I broadly agree.
I broadly agree. I think it is sometimes challenging to find the major pieces on an issue, though rarely super challenging (usually, if I just read the first few pieces I find and search citations backwards and forwards, at some point I find myself running into the same pieces over and over).
Sorry about the table of contents! The LessWrong versions of my posts are auto-generated (the originals appear here).
I think your comments about variance could technically be cast in terms of diminishing marginal returns. If having zero (or negative) impact is “especially bad”, this implies that going from zero to small positive impact is “more valuable” to you than going from small positive to large positive impact (assuming we have some meaningful units of impact we’re using). UH’s argument is that this shouldn’t be the case.
The point about variance eroding returns is an interesting one and not addressed in the piece. I think the altruistic equivalent would be something like: “If humanity stakes all of its resources on something that doesn’t work out, we get wiped out and don’t get to see future opportunities; if humanity simply loses a large amount in such fashion, this diminishes its ability to try other things that might go well.” But I think the relevant actor here is mostly/probably humanity, not an altruistic individual—humanity would indeed “erode its returns” by putting too high a percentage of its resources into particular things, but it’s not clear that a similar dynamic applies for an altruistic individual (that is, it isn’t really clear that one can “reinvest” the altruistic gains one realizes, or that a big enough failure to have impact wipes someone “out of the game” as an altruistic actor).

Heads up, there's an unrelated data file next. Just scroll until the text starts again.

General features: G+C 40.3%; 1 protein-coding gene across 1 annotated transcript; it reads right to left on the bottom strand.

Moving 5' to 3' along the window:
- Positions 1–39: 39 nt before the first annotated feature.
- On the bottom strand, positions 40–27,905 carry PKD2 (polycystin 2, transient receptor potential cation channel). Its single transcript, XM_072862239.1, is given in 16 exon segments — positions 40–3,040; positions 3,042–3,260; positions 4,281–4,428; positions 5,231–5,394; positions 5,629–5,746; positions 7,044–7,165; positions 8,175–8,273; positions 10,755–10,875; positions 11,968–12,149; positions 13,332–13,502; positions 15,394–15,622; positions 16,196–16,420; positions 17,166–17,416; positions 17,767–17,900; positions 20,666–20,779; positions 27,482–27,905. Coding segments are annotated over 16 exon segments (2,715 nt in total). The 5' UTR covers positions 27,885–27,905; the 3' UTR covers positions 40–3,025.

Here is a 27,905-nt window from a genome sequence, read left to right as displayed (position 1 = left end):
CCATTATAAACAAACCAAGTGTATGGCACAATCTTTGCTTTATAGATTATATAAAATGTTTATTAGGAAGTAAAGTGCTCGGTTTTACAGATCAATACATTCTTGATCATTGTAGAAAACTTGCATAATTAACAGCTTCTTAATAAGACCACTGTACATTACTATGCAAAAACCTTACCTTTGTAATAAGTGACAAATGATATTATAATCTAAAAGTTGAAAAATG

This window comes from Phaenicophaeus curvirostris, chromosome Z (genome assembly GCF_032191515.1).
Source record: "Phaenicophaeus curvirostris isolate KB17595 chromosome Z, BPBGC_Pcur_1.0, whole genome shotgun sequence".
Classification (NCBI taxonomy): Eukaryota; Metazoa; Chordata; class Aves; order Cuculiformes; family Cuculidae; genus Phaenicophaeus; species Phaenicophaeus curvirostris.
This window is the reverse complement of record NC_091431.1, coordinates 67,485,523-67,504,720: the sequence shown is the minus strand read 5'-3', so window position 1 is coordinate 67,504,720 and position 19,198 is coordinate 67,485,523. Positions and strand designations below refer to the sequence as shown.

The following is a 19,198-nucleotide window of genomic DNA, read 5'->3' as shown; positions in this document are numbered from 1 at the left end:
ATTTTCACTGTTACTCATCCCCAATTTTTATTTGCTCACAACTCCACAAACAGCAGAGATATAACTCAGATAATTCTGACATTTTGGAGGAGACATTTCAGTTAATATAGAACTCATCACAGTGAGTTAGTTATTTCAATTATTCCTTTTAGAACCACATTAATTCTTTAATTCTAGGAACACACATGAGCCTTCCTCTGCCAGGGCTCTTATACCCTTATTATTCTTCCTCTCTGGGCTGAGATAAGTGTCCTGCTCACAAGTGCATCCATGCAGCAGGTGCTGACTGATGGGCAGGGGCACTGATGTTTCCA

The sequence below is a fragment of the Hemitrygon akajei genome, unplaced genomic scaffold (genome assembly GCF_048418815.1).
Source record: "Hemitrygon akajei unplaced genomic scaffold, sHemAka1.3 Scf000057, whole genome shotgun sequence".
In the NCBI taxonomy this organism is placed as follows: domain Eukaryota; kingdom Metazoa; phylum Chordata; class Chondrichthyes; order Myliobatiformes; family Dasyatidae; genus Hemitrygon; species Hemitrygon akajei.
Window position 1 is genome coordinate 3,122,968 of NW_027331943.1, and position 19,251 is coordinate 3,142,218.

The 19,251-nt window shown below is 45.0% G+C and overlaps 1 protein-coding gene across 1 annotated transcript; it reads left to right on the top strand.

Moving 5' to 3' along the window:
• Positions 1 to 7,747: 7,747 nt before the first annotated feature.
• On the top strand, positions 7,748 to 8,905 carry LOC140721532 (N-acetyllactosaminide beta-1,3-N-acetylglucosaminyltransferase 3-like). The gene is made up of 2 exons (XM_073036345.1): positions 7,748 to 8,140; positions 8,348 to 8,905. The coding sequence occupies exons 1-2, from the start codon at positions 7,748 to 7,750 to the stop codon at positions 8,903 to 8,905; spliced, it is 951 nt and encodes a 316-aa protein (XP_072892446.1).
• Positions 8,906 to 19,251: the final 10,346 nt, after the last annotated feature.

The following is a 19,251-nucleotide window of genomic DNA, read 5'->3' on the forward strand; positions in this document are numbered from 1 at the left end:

I agree with Peter’s comment.
> An alternative image is that the scientific fruit-pickers are building a scaffold, so that more fruit is always within arm’s reach. Unless we’re arguing that the scaffold is nearing the top of the tree of knowledge, there’s always low-hanging fruit to be picked. Somebody will pick it, and whether or not they become a legendary figure depends on factors other than just how juicy their apple turned out to be. The reaching-for-fruit action is always equally effortful, but the act of scaffold-building gets more efficient every year. In literal terms, previous scientific discoveries and capital investments permit achievements that would have been inaccessible to earlier researchers, and we’re getting better at it all the time.
I don’t agree with this, for reasons discussed here. I think that empirically, it seems to get harder over time (at least per capita) to produce acclaimed works. I agree that there are other factors in who ends up “legendary,” but I think that’s one of them.